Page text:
One of the other fun problems with labels is that it lumps you together with a bunch of people with whom you may or may not agree with, but just happen to possibly share some level of characteristics with you (and you may well be strongly associated with those characteristics, and they not so much, or vice versa). That’s the reason I don’t like labels, because people assume that because you’ve picked a label you’re willing and able to defend everyone else who has also picked that label, and that you are strongly associated with every characteristic that *they* associate with that label (which tends to have good odds of having nothing to do with what you associate with that label).

    Conversely, I’m very proud of the labels “geek” (having resigned myself being willing to deal with all of the hipster pseudo-geeks, because I’m a geek of many colours, and very proud of it) and “atheist” (being one of the slightly shouty negative stereotypes of that label, and so happy with defending it), but anything else I could use to describe myself tends to be related only directly to skillsets I know I have, rather than groups I could in theory associated myself with.

  2. Jay @hautepop

    Yes, but I think with a power gradient applied.

    So the examples you give are of people from minorities (transmen, bisexuals) who pose a challenge to mainstream identities. They’re coming from a subaltern position, and they are *asking* the people with power to volunteer to expand their categories a bit. They haven’t got much or any power to demand this takes place, or to exert penalties if they fail to do so.

    It’s worth trying to think up some examples that go the other way round – people from the more powerful group who ask a minority to “expand their labels” and let them in.

    The most immediate example I see is one of cultural appropriation – e.g. WASP types buying a dreamcatcher, or going on an expensive “shamanic healing retreat”, and deciding that they’re part of Native American spirituality in some way.

    This tends to really piss off people of actual Native American heritage – and I would argue that’s very defensible. Because Native American people have had to fight for that label against larger hegemonic forces (European settlers; white America subsequently) who would destroy their way of life, throw them off their land, and forcibly convert them to Christianity. Their cultural identity has been formed explicitly through this trauma and their resistance to it.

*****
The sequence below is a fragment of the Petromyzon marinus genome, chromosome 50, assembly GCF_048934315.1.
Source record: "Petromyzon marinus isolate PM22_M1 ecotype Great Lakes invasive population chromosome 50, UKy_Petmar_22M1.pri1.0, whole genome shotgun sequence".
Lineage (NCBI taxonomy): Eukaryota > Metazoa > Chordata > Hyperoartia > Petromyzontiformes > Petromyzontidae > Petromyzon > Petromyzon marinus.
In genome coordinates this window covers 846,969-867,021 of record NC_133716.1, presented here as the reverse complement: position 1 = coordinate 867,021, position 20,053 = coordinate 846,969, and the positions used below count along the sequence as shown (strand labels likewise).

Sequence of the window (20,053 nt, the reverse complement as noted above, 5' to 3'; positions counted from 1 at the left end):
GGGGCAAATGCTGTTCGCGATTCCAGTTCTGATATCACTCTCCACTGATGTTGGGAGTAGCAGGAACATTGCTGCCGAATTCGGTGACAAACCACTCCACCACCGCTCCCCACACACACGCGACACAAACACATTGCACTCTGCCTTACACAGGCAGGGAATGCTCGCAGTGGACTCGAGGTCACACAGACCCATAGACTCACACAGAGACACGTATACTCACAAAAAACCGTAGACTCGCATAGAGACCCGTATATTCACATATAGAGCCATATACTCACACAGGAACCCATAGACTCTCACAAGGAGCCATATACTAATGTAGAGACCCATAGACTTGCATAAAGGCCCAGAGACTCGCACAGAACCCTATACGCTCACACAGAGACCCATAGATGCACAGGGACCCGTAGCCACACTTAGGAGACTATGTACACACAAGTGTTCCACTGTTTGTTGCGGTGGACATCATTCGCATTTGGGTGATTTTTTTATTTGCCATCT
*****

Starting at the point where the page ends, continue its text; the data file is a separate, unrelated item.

So another bunch of white Americans coming along in 2013 claiming spiritual membership of this culture – do they really have a right to do this? At the least it’s disrespectful of Native history, and at the worst may subsume the culture it claims to admire. The meaning of the Ojibwe bawaajige nagwaagan can’t remain entirely untouched by the same symbol being sold in gift-shops and adorning dorm-rooms at U. Toronto. It’s forced into membership of a wider set, and as such appropriation denies the right of Native people to say what their symbols mean. So it’s another way their heritage and culture gets destroyed through assimilation by the white American norm.

    Sasha Houston Brown, American Indian academic adviser at Minneapolis Community and Technical College from Dakota’s Santee Sioux Nation:

    “One important factor to consider is the role of agency and self-determination in the representation of Native peoples, culture and art. As sovereign Nations, Indigenous peoples have the right to speak for ourselves and not have dominant Euro-American society project and profit off of an artificial and socially constructed image of “Indian” identity. When you have major corporations commodify and take possession of various components of Native culture and intellectual property it speaks to the ongoing dehumanization of Indigenous peoples.”

    So the request for people to expand their labels should probably only flow one way: up the power gradient.

    Further reference: etc

    1. david Post author

      Hmm. I’m not sure. I mean, obviously I agree that cultural appropriation is bad, but I think it’s not straightforwardly an instance of this. It’s related to Tom’s point I think, and to something I deliberately left out of this post because of space constraints and might write about later – I think identification with a group is not the same thing as identification with a label, even if the group is “the people who identify with this label” or the label is “the people in this group”.

      Thinking about it, I think the difference is that in what you’re describing, what you’re appropriating is not the label but the actual identity, and that’s a big deal.

      Relatedly, I don’t think power gradients are always clear here. For example race is in many ways as much of a social construct as gender or sexuality or dyspraxia – it’s a set of correlated things which we’ve attached labels to some particular regions of. The power gradients between specific races are complicated (and obviously I’m sitting happy in privilege land), but that doesn’t detract from the point that the label itself is not a fixed aspect of reality.

      I think part of this is that the power gradients are basically always uphill when you’re an edge case, because by definition you’re in the minority – when you sit between two labels, both sides are glaring down at you.

  3. Richard Gadsden

    There is, helpfully, a word for taking a label and pretending it’s a real thing. The word is “reification”. Your blogpost above is an excellent explanation of what reification is and why it’s bad. I’m putting the word in the comments so there’s a chance that something this good comes up next time someone googles reification.